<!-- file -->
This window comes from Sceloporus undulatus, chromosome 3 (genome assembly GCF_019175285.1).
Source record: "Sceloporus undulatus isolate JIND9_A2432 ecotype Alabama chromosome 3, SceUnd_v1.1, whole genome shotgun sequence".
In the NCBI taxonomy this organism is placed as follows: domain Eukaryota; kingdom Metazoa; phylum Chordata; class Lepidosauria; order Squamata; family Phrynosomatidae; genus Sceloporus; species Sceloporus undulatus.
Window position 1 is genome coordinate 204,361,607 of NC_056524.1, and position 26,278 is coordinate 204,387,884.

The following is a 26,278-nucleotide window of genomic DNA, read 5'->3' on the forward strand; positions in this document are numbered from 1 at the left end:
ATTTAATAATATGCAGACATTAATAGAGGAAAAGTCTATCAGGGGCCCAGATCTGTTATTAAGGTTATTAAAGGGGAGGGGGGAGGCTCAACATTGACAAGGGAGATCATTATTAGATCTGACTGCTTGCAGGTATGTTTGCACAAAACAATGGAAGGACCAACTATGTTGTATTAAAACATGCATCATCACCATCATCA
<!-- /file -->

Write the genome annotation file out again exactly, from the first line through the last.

This window comes from Sceloporus undulatus, chromosome 3 (genome assembly GCF_019175285.1).
Source record: "Sceloporus undulatus isolate JIND9_A2432 ecotype Alabama chromosome 3, SceUnd_v1.1, whole genome shotgun sequence".
In the NCBI taxonomy this organism is placed as follows: domain Eukaryota; kingdom Metazoa; phylum Chordata; class Lepidosauria; order Squamata; family Phrynosomatidae; genus Sceloporus; species Sceloporus undulatus.
Window position 1 is genome coordinate 204,361,607 of NC_056524.1, and position 26,278 is coordinate 204,387,884.

The following is a 26,278-nucleotide window of genomic DNA, read 5'->3' on the forward strand; positions in this document are numbered from 1 at the left end:
ATTTAATAATATGCAGACATTAATAGAGGAAAAGTCTATCAGGGGCCCAGATCTGTTATTAAGGTTATTAAAGGGGAGGGGGGAGGCTCAACATTGACAAGGGAGATCATTATTAGATCTGACTGCTTGCAGGTATGTTTGCACAAAACAATGGAAGGACCAACTATGTTGTATTAAAACATGCATCATCACCATCATCA